Hacker Leaks Millions Of ’23andMe’ User Data On Cybercrime Site

FORT LAUDERDALE, FL - MARCH 07: Lt. Mike Baute from Florida's Child Predator CyberCrime Unit talks with a man on instant messenger during the unveiling of a new CyberCrimes office March 7, 2008 in Fort Lauderdale, Florida. The person on the other side of the chat told Lt. Baute, who is saying he is a 14-year-old girl, that he is a 31-year-old male and sent him a photograph of himself. According to current statistics, more than 77 million children regularly use the Internet. The Federal Internet Crimes Against Children Task Force says Florida ranks fourth in the nation in volume of child pornography. Nationally, one in seven children between the ages of 10 and 17 have been solicited online by a sexual predator. (Photo by Joe Raedle/Getty Images)
Lt. Mike Baute from Florida’s Child Predator CyberCrime Unit talks with a man on instant messenger during the unveiling of a new CyberCrimes office March 7, 2008 in Fort Lauderdale, Florida. (Photo by Joe Raedle/Getty Images)

OAN’s Elizabeth Volberding
6:00 PM – Thursday, October 19, 2023

23andMe, a popular genetics testing company, recently confirmed that data from its users has been hacked and the company is now in the process of investigating the breach.


It has been reported that a few million data points from the 23andMe user accounts have been revealed on Breach Forums, a cybercrime marketplace, leaking a trove of user information which was stolen from the company’s subset of data.

23andMe is a well-known biotechnology company that breaks down ancestry history, providing DNA testing services, family history information, and personalized health insights. 

Hackers posted the data on Breach Forums, claiming that it contains 1 million genetic data points “solely from Ashkenazi Jews.” There were also hundreds of thousands of users of Chinese nationality who were affected by the leak. 

The hackers’ specific reference of “Ashkenazi Jews” alarmed many Jewish individuals, particularly in light of the ongoing conflict between Israel and Hamas and the increasing prevalence of anti-Semitism.

On Wednesday, the unnamed hackers started selling 23andMe profiles. Depending on the purchase amount, each user profile costs anywhere from $1 to $10.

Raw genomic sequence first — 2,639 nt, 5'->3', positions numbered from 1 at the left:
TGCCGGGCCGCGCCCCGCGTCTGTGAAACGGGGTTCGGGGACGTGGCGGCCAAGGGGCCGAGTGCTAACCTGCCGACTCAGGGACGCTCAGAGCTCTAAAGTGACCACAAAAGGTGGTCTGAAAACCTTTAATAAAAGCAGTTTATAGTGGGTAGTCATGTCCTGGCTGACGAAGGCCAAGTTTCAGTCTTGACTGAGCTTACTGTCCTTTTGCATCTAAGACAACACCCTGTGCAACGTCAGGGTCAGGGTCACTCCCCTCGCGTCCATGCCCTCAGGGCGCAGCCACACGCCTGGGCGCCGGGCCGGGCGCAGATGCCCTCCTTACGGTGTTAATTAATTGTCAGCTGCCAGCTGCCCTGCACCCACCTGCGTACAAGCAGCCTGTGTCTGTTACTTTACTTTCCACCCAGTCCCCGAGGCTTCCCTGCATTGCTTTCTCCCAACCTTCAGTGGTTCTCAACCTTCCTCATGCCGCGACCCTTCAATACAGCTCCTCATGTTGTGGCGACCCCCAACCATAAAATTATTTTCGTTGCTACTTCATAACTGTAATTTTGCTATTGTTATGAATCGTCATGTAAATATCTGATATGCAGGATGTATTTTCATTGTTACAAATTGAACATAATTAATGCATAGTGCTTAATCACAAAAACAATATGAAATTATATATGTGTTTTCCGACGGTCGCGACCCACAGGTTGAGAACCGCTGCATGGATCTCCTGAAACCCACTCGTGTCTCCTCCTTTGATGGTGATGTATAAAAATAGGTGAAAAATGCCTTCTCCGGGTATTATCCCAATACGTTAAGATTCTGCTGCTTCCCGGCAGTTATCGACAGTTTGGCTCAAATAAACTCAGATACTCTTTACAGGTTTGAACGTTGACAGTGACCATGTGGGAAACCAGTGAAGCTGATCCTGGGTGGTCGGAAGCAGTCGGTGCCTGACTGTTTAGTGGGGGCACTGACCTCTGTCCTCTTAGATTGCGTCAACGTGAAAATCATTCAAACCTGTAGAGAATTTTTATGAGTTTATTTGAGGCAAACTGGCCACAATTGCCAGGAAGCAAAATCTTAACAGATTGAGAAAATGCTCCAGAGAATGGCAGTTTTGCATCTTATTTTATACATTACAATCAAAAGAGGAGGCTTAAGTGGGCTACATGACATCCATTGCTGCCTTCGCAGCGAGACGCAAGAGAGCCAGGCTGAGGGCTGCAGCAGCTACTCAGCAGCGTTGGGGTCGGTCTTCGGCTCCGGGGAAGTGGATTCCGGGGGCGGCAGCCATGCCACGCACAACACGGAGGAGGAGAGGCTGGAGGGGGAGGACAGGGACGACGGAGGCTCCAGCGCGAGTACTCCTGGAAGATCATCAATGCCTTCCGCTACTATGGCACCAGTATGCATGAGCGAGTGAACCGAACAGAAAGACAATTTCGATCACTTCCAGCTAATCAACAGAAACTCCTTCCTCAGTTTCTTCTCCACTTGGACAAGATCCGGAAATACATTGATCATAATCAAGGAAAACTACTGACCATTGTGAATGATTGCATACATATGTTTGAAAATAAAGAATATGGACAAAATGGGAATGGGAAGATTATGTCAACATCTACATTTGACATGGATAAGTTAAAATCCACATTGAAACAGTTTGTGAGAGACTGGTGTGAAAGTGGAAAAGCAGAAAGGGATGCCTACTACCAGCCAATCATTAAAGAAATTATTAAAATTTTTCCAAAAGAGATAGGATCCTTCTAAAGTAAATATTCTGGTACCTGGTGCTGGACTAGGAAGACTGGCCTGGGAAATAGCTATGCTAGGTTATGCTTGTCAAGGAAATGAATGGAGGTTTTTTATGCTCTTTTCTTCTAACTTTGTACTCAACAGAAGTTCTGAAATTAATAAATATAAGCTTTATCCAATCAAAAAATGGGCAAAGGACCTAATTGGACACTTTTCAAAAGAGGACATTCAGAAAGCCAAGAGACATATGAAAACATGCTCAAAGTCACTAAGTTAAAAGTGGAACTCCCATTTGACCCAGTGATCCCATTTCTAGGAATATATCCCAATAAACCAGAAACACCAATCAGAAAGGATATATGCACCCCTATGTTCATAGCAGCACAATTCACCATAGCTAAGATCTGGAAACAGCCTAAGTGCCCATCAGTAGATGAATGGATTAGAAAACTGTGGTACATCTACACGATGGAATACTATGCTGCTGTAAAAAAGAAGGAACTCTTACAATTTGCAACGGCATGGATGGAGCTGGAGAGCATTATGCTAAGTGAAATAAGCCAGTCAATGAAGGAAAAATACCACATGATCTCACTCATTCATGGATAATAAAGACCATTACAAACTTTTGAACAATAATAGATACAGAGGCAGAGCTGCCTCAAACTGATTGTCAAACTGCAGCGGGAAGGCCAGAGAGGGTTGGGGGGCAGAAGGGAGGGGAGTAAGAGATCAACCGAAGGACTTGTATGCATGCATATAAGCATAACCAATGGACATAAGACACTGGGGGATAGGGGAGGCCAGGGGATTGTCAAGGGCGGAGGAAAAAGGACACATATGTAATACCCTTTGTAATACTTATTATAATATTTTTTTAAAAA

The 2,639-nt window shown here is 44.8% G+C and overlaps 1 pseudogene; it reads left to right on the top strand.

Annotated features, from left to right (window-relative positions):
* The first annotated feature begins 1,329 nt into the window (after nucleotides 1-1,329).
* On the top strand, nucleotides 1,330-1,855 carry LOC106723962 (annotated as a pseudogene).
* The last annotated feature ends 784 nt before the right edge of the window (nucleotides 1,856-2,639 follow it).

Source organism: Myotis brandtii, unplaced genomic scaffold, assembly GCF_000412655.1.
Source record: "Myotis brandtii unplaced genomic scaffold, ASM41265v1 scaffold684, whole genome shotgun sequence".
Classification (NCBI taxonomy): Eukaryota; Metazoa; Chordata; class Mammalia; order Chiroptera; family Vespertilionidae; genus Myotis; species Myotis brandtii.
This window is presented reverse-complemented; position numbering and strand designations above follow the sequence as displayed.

A person’s display name, sex, birth year, and additional information regarding their genetic ancestry—such as whether they are, for example, “broadly European” or “broadly Arabic”—are among the elements included in the data.

“Credential stuffing never really went away and a lot of it just comes down to the fact that humans reuse their passwords—that’s what makes it possible,” said Ronnie Tokazowski, a digital scams researcher. “And the fact that it’s claiming to target a Jewish population or celebrities—it’s not shocking. It reflects the underbelly of the internet.”

On Tuesday, a hacker who goes by the name of “Golem” published new data of 23andMe information containing user ancestry details. This leak contained about four million records from private user data and was shared on the cybercrime forum.

Golem claimed that the dataset also holds details on people who come from Great Britain, including information from “the wealthiest people living in the U.S. and Western Europe on this list.”

However, the genetic testing company has informed the public that it is in the process of working to verify the data.

Andy Kill, a 23andMe spokesperson, made an announcement in an emailed statement regarding the recent leak. Kill stated that the company is in the process of “reviewing the data to determine if it is legitimate.” 

23andMe stated that hackers had retrieved some user data via “credential stuffing.” This means that a common strategy hackers use is to try combinations of usernames or emails and corresponding passwords that have previously been made public from external data breaches.

Therefore, 23andMe has since encouraged users to change their passwords and have been prompted to switch on multi-factor authentication.

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